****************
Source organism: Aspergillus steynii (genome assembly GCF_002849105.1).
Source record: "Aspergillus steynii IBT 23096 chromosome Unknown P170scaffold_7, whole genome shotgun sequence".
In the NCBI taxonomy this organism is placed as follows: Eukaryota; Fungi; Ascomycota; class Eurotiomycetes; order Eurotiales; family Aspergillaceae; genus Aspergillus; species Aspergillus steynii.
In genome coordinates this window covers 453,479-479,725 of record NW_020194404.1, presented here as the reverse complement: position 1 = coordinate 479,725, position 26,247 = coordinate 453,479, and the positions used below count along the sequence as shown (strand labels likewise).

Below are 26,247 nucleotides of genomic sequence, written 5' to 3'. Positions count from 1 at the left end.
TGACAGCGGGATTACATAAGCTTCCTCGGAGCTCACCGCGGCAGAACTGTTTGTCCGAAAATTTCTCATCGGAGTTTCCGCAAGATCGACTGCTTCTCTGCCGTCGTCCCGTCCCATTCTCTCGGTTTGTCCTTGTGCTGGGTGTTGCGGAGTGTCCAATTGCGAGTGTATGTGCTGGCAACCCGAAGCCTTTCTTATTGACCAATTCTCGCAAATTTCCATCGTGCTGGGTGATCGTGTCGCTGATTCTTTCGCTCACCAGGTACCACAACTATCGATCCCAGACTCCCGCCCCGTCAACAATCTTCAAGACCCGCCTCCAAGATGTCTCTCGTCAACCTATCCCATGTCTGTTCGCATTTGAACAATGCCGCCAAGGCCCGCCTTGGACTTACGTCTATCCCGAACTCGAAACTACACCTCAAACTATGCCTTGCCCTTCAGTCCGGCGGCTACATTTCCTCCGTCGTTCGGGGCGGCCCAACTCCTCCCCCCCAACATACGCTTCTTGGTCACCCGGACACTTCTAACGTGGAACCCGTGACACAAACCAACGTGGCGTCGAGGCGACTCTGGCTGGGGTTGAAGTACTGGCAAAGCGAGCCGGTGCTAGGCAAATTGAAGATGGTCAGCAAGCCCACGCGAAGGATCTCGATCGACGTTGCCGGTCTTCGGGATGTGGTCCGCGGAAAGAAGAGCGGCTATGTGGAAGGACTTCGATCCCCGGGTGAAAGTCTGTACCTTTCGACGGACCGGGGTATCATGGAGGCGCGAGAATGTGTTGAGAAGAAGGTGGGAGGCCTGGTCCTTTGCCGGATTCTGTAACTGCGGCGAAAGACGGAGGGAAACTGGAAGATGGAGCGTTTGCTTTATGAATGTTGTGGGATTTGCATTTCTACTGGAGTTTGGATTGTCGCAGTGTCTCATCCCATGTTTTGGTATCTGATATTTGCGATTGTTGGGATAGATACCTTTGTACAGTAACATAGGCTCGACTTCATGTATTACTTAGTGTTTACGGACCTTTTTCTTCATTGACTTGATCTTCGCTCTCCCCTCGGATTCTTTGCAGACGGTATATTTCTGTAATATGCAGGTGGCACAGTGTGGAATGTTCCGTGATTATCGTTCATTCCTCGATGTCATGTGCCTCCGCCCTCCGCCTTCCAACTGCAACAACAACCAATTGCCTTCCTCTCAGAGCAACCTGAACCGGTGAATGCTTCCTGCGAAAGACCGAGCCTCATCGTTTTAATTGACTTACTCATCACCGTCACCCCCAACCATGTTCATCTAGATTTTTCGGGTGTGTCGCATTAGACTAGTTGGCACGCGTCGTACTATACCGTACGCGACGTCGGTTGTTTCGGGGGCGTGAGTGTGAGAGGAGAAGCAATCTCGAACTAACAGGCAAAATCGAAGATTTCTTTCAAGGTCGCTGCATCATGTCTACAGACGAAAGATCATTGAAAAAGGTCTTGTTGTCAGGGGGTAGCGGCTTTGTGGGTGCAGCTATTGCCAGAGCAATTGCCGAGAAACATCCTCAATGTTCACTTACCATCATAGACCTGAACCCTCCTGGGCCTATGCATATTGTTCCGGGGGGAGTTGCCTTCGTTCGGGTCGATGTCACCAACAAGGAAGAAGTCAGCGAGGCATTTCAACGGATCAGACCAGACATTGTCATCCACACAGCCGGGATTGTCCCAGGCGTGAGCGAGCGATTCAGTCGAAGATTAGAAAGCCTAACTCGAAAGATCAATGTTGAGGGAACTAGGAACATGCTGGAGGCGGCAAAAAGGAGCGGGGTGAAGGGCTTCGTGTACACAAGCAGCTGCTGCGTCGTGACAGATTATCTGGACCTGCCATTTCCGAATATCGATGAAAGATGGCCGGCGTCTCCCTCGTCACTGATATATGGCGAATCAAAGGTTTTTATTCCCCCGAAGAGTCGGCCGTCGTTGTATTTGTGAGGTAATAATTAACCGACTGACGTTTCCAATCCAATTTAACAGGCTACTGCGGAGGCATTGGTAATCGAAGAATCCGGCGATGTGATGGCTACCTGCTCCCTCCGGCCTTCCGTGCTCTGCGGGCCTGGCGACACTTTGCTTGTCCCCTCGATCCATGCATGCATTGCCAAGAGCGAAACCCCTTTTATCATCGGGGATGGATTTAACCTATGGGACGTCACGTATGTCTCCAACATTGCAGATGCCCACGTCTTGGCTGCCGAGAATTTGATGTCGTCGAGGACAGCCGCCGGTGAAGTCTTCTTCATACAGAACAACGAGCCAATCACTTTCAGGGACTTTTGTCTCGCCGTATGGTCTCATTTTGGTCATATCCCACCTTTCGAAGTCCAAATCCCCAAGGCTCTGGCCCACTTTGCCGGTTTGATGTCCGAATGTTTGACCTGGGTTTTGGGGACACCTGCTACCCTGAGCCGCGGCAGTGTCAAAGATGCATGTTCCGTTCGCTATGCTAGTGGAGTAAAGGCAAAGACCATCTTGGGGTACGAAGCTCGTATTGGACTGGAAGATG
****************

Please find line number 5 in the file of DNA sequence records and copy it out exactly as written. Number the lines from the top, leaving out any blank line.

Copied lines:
Below are 26,247 nucleotides of genomic sequence, written 5' to 3'. Positions count from 1 at the left end.